They mentioned it was virtually impossible to get the White House to light up for a cause, but an NBIA parent on the webinar, Paul Stronski, of Arlington, Virginia, said he would encourage his White House contacts and ask.  Stronski also said he would try to get the Carnegie Endowment on Massachusetts Avenue involved as well.

The webinar also included ideas on how to promote policy and advocacy on local, state, and federal levels, including campaigns organized and supported by NORD.  

The Rare Action Network (www.rareaction.org) is a powerful resource, the speakers said. It offers discussion forums, state report cards outlining state-based policies, action centers for each state, educational tools and training workshops. Joining RAN is an easy way to connect with others and receive alerts about important events and campaigns that affect rare disease families in your area. It even offers coloring pages you can download for the kids.

In 2022, RAN will relaunch their state ambassador program, selecting and training volunteers to become leaders for establishing and building networks within their state.

Rare Disease Day offers families a perfect time to get involved and raise awareness of NBIA disorders. The global reach of the platform grows larger year by year. Visit www.rarediseaseday.org and start preparing to have an impact.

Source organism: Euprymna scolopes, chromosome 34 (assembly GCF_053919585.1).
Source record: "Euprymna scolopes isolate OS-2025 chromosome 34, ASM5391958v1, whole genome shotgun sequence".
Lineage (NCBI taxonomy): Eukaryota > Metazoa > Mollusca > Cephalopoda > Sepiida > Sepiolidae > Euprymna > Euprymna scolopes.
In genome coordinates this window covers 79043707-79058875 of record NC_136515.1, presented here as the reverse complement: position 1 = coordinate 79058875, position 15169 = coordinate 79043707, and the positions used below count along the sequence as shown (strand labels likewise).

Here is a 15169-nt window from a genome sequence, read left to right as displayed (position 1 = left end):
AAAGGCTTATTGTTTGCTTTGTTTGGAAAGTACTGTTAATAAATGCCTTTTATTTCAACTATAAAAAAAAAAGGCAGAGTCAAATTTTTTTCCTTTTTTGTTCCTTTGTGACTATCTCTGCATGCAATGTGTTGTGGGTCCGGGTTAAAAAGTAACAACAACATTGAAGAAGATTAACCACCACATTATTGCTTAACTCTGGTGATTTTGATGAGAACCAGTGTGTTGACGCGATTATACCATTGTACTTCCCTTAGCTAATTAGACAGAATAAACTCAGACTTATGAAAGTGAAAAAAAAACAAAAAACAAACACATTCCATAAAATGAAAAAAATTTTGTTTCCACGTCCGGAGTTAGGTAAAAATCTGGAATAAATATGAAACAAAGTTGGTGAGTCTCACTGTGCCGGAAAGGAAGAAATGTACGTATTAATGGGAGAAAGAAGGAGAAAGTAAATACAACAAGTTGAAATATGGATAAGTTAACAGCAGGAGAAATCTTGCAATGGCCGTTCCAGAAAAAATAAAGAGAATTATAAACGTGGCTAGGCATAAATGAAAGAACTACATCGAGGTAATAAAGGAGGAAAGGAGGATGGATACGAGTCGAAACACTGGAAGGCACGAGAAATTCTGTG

You can view the webinar for more information on ways to be an advocate for NBIA disorders. WEBINAR



NBIA Disorders Association celebrates 25 years

25th AnniversaryJune 2021

This is a year of celebration for the NBIA Disorders Associations as we mark 25 years of service to the NBIA community.

We invite everyone to attend a virtual birthday party to be held on Sept. 26 at 1 p.m. Pacific time, 4 p.m. Eastern. It will be a quick 30 minutes with appearances from key individuals and other surprises. A Zoom link for the party will be sent out to everyone on our newsletter mailing list via email and posted online in September.

Leading up to this celebration we have our 25th Anniversary Tributes underway that everyone can participate in and share with those who have made a difference in their lives. Check out our Celebration site where you can create and send a tribute to anyone: researchers, doctors, teachers, caregivers, NBIA families and individuals. Let them know how they have helped you on your journey or been an inspiration in your life.